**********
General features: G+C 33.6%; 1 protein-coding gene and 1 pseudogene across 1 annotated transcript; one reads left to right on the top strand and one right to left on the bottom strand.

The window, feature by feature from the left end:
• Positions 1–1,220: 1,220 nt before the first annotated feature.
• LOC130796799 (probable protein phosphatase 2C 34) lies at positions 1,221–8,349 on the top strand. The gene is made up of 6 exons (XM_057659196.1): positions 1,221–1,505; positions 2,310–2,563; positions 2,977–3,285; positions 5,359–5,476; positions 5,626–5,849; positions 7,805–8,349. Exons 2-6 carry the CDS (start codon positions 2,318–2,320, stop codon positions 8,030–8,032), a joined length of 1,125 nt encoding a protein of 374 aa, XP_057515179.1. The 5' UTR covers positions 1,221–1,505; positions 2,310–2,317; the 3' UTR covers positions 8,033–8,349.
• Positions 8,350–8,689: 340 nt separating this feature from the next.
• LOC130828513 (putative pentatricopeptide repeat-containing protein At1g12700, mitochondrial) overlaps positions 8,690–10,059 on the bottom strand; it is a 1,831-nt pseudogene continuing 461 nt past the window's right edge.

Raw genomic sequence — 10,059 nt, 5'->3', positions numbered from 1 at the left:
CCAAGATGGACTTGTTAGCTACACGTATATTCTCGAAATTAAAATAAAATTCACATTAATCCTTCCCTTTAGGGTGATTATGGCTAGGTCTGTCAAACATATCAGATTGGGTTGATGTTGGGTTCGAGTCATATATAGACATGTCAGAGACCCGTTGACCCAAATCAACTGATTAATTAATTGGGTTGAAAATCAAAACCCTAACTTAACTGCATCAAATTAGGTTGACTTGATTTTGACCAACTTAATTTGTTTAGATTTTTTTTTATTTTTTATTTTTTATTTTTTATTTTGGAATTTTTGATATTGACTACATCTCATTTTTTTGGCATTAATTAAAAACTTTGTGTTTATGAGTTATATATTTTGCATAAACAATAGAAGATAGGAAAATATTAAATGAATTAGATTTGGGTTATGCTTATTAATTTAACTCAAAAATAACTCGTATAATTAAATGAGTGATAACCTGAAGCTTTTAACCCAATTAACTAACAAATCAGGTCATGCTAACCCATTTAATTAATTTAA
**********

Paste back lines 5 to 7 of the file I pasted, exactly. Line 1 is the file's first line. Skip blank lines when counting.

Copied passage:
• Positions 8,350–8,689: 340 nt separating this feature from the next.
• LOC130828513 (putative pentatricopeptide repeat-containing protein At1g12700, mitochondrial) overlaps positions 8,690–10,059 on the bottom strand; it is a 1,831-nt pseudogene continuing 461 nt past the window's right edge.

Raw genomic sequence — 10,059 nt, 5'->3', positions numbered from 1 at the left: